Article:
WASHINGTON — Oliceridine (Olinvyk), a novel opioid agonist, won approval to manage moderate to severe acute pain in adults when pain is severe enough to require an intravenous opioid (IV) and when other treatments are inadequate, the FDA announced late Friday.
The drug is indicated for short-term IV use in hospitals or other controlled clinical settings like inpatient and outpatient procedures, not for at-home use.
The FDA will “only approve new drug applications, including those for opioid medications, following a rigorous review to evaluate the risks and benefits and ultimate determination that the data support safety and effectiveness,” said Douglas Throckmorton, MD, deputy director for regulatory programs in the FDA’s Center for Drug Evaluation and Research, in a statement.
“Of note, this particular medication is only indicated for use in a controlled clinical setting, meaning under medical supervision and not for use in a take-home prescription,” he added.
Unlike other IV opioids, oliceridine has a maximum recommended daily dose limit of 27 mg.
Oliceridine is a G protein-selective agonist that targets the mu opioid receptor. It was designed to be similar to morphine in reducing pain, but with less risk of respiratory depression and gastrointestinal dysfunction.
The FDA’s advisory committee voted 8-7 against recommending approving oliceridine in October 2018, expressing concerns that low doses may not be sufficient to treat moderate to severe pain and higher doses may lead to adverse events like QT prolongation and respiratory depression.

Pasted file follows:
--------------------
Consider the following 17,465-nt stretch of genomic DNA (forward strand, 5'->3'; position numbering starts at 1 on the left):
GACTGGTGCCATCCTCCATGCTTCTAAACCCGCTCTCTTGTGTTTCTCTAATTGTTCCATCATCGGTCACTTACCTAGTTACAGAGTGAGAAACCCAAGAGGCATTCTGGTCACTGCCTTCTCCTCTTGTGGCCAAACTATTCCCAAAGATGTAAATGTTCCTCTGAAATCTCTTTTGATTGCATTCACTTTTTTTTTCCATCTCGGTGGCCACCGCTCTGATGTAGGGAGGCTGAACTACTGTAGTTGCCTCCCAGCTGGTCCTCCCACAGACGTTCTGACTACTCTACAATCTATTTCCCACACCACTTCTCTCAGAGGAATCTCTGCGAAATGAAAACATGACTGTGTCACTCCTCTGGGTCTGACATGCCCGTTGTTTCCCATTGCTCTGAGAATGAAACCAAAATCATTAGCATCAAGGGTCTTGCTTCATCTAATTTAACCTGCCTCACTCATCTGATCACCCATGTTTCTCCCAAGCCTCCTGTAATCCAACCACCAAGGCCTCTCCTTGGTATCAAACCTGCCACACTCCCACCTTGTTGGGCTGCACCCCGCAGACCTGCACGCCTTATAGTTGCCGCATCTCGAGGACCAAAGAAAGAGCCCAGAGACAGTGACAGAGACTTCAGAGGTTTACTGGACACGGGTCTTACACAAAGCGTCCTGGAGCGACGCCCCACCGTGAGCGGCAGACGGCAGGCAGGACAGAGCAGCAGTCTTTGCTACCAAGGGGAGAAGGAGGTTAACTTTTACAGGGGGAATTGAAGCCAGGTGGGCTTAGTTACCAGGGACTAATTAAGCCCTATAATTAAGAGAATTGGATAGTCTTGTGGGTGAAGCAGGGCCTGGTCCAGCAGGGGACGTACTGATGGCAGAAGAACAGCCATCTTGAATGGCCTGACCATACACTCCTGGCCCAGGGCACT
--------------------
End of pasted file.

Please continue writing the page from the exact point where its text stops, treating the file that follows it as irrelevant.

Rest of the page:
In November 2018, the FDA issued a complete response letter requesting more information. Drugmaker Trevena re-submitted its application in February 2020, including data from a multi-dose healthy volunteer QT study, nonclinical data that confirmed levels of an inactive metabolite, and drug product validation reports. The resubmitted package also specified a maximum daily dose of 27 mg.
Oliceridine trials included 1,535 people with moderate to severe acute pain treated with the drug in controlled and open-label studies. Safety and efficacy were established in randomized, controlled studies of patients who had bunionectomy or abdominal surgery. At the approved doses, patients who received oliceridine reported decreased pain compared with placebo, the FDA said.
The drug’s safety profile was similar to other opioids: most common side effects were nausea, vomiting, dizziness, headache, and constipation. Oliceridine should not be given to patients with significant respiratory depression, acute or severe bronchial asthma in an unmonitored setting or one without resuscitative equipment, known or suspected gastrointestinal obstruction, or known hypersensitivity to the drug, the agency warned. Using opioid analgesics for a prolonged time during pregnancy can lead to neonatal opioid withdrawal syndrome, it added.
Oliceridine carries a boxed warning about addiction, abuse and misuse, life-threatening respiratory depression, neonatal opioid withdrawal syndrome, and risks from concomitant use with benzodiazepines or other central nervous system depressants.